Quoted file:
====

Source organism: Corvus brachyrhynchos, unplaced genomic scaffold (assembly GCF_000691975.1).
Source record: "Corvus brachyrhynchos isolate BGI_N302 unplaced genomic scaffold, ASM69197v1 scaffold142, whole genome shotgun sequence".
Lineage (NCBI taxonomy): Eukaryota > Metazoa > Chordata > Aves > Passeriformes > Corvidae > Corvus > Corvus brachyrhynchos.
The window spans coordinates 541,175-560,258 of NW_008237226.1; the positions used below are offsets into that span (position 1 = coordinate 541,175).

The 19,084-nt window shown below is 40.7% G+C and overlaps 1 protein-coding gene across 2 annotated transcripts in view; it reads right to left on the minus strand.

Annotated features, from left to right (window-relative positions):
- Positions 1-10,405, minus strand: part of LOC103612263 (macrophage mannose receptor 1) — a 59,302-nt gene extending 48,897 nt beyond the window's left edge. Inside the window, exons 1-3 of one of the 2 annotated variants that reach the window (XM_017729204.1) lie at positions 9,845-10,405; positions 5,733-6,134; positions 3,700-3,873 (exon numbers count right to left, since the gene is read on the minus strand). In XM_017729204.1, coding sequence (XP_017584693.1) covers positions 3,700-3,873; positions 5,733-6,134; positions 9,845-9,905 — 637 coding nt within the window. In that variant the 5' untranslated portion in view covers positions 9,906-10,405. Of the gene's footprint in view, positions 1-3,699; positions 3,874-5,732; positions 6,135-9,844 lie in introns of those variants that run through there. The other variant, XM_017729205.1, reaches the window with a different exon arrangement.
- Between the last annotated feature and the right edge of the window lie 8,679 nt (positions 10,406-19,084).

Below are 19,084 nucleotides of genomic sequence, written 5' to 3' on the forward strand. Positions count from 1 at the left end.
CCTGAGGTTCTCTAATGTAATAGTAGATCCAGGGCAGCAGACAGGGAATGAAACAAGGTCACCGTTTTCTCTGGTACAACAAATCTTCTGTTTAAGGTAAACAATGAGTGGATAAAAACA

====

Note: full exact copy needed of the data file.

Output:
Source organism: Corvus brachyrhynchos, unplaced genomic scaffold (assembly GCF_000691975.1).
Source record: "Corvus brachyrhynchos isolate BGI_N302 unplaced genomic scaffold, ASM69197v1 scaffold142, whole genome shotgun sequence".
Lineage (NCBI taxonomy): Eukaryota > Metazoa > Chordata > Aves > Passeriformes > Corvidae > Corvus > Corvus brachyrhynchos.
The window spans coordinates 541,175-560,258 of NW_008237226.1; the positions used below are offsets into that span (position 1 = coordinate 541,175).

The 19,084-nt window shown below is 40.7% G+C and overlaps 1 protein-coding gene across 2 annotated transcripts in view; it reads right to left on the minus strand.

Annotated features, from left to right (window-relative positions):
- Positions 1-10,405, minus strand: part of LOC103612263 (macrophage mannose receptor 1) — a 59,302-nt gene extending 48,897 nt beyond the window's left edge. Inside the window, exons 1-3 of one of the 2 annotated variants that reach the window (XM_017729204.1) lie at positions 9,845-10,405; positions 5,733-6,134; positions 3,700-3,873 (exon numbers count right to left, since the gene is read on the minus strand). In XM_017729204.1, coding sequence (XP_017584693.1) covers positions 3,700-3,873; positions 5,733-6,134; positions 9,845-9,905 — 637 coding nt within the window. In that variant the 5' untranslated portion in view covers positions 9,906-10,405. Of the gene's footprint in view, positions 1-3,699; positions 3,874-5,732; positions 6,135-9,844 lie in introns of those variants that run through there. The other variant, XM_017729205.1, reaches the window with a different exon arrangement.
- Between the last annotated feature and the right edge of the window lie 8,679 nt (positions 10,406-19,084).

Below are 19,084 nucleotides of genomic sequence, written 5' to 3' on the forward strand. Positions count from 1 at the left end.
CCTGAGGTTCTCTAATGTAATAGTAGATCCAGGGCAGCAGACAGGGAATGAAACAAGGTCACCGTTTTCTCTGGTACAACAAATCTTCTGTTTAAGGTAAACAATGAGTGGATAAAAACA